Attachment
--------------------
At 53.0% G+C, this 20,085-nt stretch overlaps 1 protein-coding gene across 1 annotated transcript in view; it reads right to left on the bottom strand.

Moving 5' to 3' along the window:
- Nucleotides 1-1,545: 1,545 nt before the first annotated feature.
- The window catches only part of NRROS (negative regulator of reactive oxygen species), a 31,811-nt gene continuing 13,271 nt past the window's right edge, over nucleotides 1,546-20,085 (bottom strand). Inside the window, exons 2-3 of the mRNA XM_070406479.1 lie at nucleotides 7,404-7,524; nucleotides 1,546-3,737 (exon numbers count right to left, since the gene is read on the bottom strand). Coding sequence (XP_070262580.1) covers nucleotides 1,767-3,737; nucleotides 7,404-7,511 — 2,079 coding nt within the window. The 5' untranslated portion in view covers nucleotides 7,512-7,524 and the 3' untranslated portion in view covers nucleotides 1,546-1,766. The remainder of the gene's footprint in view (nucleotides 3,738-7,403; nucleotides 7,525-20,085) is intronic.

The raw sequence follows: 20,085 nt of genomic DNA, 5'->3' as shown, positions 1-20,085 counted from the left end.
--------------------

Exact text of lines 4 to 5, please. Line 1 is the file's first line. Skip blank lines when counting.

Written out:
- The window catches only part of NRROS (negative regulator of reactive oxygen species), a 31,811-nt gene continuing 13,271 nt past the window's right edge, over nucleotides 1,546-20,085 (bottom strand). Inside the window, exons 2-3 of the mRNA XM_070406479.1 lie at nucleotides 7,404-7,524; nucleotides 1,546-3,737 (exon numbers count right to left, since the gene is read on the bottom strand). Coding sequence (XP_070262580.1) covers nucleotides 1,767-3,737; nucleotides 7,404-7,511 — 2,079 coding nt within the window. The 5' untranslated portion in view covers nucleotides 7,512-7,524 and the 3' untranslated portion in view covers nucleotides 1,546-1,766. The remainder of the gene's footprint in view (nucleotides 3,738-7,403; nucleotides 7,525-20,085) is intronic.

The raw sequence follows: 20,085 nt of genomic DNA, 5'->3' as shown, positions 1-20,085 counted from the left end.